But Trump is the only one even tangentially touching on the real issue:  truth.

////////////////////////////////////////////////////////

Off the rails. Film review.

C’est la vie.

Conspiracy.

Don’t mind me.

I will just go back to watching films.

Go back to sleep.

Nothing to see here.

-PD

Champagne [1928)

Music changes everything.  How do we start?  Mahler.  I doubted myself.  Barber.  But I was right.  It is that one dissonance which should have convinced me.  The notes rubbing against one another.

And then I slipped.¬† Like Betty Balfour.¬† Dvorak?¬† Berlioz?¬† No, it’s Sibelius.

A music scholar doesn’t need Shazam.¬† But I’m a shabby music scholar.¬† Rags to rags.

Betty Balfour gets to mingle with the ragpickers for awhile, but for her it is riches to riches.

This is a silent film.  Which is to say, it is not silent.

That is the history of cinema.  A misconception.

And music changes everything.¬† If it’s Giorgio Moroder providing the soundtrack for Fritz Lang…that makes a big difference.

I really lost my way at some point.¬† I thought I was hearing Mozart…

We thought he wrote a requiem for his pet starling.  Perhaps not.

Yes, at some point we became very lost.  Flying over the Atlantic.  Like the Mary Celeste.  Bermuda Triangle.

It wasn’t the Flying Dutchman.¬† I think we would have recognized Don Giovanni.¬† Maybe not.

Betty doesn’t know when to stop.¬† Lots of seasickness in these early Hitchcock films.

There’s no missing Bolero.¬† Ravel’s worst piece.¬† Worlds ahead of most music ever written.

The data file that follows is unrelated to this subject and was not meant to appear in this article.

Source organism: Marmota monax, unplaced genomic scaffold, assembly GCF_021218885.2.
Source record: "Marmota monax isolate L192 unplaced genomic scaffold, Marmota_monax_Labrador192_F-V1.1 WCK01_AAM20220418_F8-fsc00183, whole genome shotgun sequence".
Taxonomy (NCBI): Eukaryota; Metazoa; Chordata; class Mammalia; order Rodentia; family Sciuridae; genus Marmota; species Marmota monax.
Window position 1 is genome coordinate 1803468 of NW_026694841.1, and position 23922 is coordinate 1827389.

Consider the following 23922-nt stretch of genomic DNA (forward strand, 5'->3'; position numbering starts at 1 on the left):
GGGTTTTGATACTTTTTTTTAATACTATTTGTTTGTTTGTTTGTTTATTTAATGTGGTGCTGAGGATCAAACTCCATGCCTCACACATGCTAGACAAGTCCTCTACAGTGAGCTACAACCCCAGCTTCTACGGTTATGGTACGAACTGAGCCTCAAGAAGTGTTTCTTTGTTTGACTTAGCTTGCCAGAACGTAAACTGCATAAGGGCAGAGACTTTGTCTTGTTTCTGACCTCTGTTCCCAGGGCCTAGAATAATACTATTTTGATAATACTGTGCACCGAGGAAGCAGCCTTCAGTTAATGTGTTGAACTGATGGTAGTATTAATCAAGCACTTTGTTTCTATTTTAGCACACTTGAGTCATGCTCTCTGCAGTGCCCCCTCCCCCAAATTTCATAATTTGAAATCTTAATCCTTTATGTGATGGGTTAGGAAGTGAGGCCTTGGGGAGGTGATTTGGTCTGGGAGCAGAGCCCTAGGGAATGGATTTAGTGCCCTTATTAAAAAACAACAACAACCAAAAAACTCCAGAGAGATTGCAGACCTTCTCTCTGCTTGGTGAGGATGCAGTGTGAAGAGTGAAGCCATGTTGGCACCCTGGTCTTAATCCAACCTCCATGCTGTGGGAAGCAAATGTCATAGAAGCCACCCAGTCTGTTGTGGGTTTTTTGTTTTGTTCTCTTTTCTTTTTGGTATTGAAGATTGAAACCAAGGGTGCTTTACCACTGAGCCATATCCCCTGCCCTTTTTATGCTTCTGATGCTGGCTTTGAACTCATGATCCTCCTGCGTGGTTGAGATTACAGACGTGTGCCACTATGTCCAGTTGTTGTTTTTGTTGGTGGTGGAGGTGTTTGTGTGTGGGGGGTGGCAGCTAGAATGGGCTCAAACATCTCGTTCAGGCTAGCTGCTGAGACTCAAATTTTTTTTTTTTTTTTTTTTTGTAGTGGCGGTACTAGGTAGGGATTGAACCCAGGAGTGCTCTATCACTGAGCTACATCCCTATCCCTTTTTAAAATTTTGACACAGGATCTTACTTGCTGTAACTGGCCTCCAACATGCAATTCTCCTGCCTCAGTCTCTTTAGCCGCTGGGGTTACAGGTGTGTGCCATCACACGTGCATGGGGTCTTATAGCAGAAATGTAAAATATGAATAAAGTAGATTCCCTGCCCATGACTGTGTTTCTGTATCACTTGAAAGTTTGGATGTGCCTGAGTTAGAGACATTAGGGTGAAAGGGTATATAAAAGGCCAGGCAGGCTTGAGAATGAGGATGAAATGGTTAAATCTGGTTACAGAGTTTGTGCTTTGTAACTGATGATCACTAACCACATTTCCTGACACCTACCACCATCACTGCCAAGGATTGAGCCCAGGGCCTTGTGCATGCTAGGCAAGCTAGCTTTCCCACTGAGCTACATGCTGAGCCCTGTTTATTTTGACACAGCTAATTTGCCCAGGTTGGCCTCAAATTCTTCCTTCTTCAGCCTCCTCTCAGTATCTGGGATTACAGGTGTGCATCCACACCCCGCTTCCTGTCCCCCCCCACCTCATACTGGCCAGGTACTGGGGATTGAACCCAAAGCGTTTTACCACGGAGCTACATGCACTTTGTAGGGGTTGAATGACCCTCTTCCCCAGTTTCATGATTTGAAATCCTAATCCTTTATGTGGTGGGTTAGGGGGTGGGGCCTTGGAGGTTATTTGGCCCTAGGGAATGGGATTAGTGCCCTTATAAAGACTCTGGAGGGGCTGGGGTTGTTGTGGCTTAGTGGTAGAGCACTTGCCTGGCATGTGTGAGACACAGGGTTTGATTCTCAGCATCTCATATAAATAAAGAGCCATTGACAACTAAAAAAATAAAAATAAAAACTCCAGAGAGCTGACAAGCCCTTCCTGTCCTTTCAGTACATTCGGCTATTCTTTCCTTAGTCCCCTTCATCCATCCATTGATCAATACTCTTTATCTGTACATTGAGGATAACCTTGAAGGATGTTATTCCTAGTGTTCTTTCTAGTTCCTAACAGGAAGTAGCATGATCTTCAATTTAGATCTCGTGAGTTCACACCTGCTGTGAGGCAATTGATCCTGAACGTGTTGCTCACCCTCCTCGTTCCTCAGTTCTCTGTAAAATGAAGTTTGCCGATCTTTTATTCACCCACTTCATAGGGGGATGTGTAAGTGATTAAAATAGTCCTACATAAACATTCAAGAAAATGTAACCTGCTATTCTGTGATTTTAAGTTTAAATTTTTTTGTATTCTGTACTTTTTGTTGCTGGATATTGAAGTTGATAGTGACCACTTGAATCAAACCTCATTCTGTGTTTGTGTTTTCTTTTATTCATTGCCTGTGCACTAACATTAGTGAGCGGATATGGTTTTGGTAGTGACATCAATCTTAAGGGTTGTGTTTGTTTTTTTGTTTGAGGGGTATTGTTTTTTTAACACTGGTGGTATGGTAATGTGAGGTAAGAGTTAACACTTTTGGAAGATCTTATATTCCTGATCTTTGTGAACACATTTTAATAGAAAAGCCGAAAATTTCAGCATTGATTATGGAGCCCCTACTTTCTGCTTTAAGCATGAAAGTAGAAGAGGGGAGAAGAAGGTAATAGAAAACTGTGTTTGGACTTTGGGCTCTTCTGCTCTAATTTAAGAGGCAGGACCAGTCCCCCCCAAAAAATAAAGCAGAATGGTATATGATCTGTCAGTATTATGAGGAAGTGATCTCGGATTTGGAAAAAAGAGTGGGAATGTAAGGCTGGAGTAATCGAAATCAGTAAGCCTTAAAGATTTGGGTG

But nothing beats the Piano Concerto in G.

When Betty is weightless…remembering the good times…champagne.¬† And now she is merely a wage slave.¬† Trading places.

No talking.¬† Some intertitles.¬† And prominently (most prominently) that music!¬† A choice…by someone.¬† It makes a difference.

Put a murder to the tendresse of Beethoven.  A birth to Schoenberg.

The orchestra makes a difference.¬† That flat, unwieldy oboe line…

Yes, I know it’s polytonal, but the intonation is rubbish.¬† Like the Salvation Army rendition of “Abide with Me” at the beginning of Fist of Fury.¬† Makes Monk and Coltrane sound absolutely polished.

No, I can’t stand it.¬† Gordon Harker is great…just as he was in The Farmer’s Wife.¬† Without italics that sounds positively lascivious.¬† Thank god for capitalization.

Did Hitchcock predict the stock market crash of ’29?¬† A case could be made.¬† Yet here it is charade.

Betty falls prey to Bresson’s predecessor…pickpocket filmed from the waist down.¬† Rage Over a Lost Penny.¬† Op. 129.¬† I’m just venting.

Gordon Harker parenting.  Like Gregg Popovich.  Pride in the name of love.

Nothing’s going very well for Betty.¬† Taken literally, this is a nihilist coup.¬† But just ask Bert Williams:¬† nothing don’t put food on the table.¬† Nobody.

More like “nothing to see here”…¬† Hitchcock would lament to Truffaut.¬† Nevertheless, the particular transfer I have (and the Romantic soundtrack) made this an interesting journey.¬† Most of all we learn that the auteur theorists were right:¬† geniuses never make bad films.

-PD